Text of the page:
Iconic park battles massive development on its doorstep

By Phil Taylor | 04/09/2015 01:08 PM EDT

Nestled among its breathtaking rock faces, the Grand Canyon boasts thousands of life-giving seeps and springs. But those trickles could dwindle if an Italian developer gets approval to build thousands of homes and new lodging on the canyon’s southern doorstep.

Nestled among its breathtaking rock faces, the Grand Canyon boasts thousands of life-giving seeps and springs.

But those trickles could dwindle if an Italian developer gets approval to build thousands of homes and new lodging on the canyon’s southern doorstep.

Stilo Development Group wants to build upscale hotels, a conference center, spa and American Indian cultural complex in addition to new town homes and houses at Tusayan, a town of about 500 on an arid mesa of ponderosa pines about a mile from the national park.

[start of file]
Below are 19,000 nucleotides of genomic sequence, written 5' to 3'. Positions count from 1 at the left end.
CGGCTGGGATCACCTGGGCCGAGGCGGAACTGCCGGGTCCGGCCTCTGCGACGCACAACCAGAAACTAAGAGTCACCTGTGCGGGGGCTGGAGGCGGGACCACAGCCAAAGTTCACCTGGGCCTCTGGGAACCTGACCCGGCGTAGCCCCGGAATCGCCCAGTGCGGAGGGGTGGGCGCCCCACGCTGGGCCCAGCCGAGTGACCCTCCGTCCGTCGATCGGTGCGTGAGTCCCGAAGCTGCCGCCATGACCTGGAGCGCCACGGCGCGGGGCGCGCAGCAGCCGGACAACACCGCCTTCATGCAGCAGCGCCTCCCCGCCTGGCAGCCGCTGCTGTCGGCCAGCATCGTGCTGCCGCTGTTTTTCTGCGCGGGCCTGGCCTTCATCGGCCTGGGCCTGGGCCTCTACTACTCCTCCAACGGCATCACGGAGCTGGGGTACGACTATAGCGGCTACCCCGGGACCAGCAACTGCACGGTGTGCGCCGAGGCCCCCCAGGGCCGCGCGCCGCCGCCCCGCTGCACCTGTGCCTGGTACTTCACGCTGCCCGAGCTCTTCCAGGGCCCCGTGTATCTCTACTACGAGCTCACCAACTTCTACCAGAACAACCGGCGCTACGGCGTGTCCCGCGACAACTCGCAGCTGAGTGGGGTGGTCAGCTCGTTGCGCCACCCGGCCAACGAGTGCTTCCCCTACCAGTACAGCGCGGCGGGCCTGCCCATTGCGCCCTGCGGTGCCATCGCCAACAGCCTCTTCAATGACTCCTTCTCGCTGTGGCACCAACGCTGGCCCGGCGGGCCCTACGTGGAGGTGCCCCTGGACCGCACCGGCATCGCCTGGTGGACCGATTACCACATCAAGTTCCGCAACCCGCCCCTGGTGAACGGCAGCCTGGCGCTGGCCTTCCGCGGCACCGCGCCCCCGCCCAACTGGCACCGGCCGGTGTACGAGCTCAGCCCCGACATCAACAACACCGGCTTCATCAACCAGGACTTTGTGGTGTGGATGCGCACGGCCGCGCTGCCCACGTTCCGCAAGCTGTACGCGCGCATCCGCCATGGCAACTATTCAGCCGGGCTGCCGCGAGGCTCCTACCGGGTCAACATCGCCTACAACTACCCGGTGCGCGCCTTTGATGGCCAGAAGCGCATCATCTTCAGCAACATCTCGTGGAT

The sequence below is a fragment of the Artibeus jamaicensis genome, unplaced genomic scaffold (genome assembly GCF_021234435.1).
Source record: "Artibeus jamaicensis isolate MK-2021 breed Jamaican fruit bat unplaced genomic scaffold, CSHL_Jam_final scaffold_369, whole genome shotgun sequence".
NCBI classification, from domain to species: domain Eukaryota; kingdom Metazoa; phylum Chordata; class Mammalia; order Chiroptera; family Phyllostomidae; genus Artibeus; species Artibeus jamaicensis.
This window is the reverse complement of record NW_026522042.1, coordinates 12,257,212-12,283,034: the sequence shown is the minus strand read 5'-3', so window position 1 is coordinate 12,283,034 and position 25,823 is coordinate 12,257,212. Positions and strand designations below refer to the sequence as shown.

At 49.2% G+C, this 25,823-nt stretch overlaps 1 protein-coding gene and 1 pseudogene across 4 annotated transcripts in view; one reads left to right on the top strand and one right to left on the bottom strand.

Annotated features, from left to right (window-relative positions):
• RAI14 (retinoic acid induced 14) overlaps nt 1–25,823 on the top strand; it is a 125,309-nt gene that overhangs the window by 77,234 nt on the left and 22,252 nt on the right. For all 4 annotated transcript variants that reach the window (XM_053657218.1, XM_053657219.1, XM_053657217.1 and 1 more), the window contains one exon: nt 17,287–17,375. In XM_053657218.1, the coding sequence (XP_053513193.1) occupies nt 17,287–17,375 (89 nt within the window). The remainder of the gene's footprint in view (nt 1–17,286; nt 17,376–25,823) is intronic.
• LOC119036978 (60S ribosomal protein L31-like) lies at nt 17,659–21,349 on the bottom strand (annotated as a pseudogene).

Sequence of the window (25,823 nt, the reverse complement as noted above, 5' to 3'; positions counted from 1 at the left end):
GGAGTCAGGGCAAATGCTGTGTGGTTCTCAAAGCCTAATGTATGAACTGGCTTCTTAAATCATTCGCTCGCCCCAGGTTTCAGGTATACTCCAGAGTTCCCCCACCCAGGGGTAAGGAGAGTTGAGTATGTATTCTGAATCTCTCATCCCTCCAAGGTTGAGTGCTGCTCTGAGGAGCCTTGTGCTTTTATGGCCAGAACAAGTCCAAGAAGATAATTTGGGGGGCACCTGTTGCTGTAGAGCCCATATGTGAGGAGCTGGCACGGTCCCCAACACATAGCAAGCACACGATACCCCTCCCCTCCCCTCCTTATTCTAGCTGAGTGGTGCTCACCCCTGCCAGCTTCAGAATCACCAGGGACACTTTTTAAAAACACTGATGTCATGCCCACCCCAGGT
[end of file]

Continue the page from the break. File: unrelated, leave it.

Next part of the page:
The project could increase Tusayan’s population tenfold and suck precious water from an aquifer that supplies canyon wildlife and is the cultural lifeblood of the neighboring Havasupai Tribe.

But first, the plan needs to pass muster with the Forest Service.

The Kaibab National Forest, which surrounds Tusayan (pronounced too-see-on), this month plans to begin a National Environmental Policy Act review of Stilo’s proposed developments. Forest officials will take public input on plans to pave roads and add utility corridors from the town’s core through the forest to Stilo’s two ranches.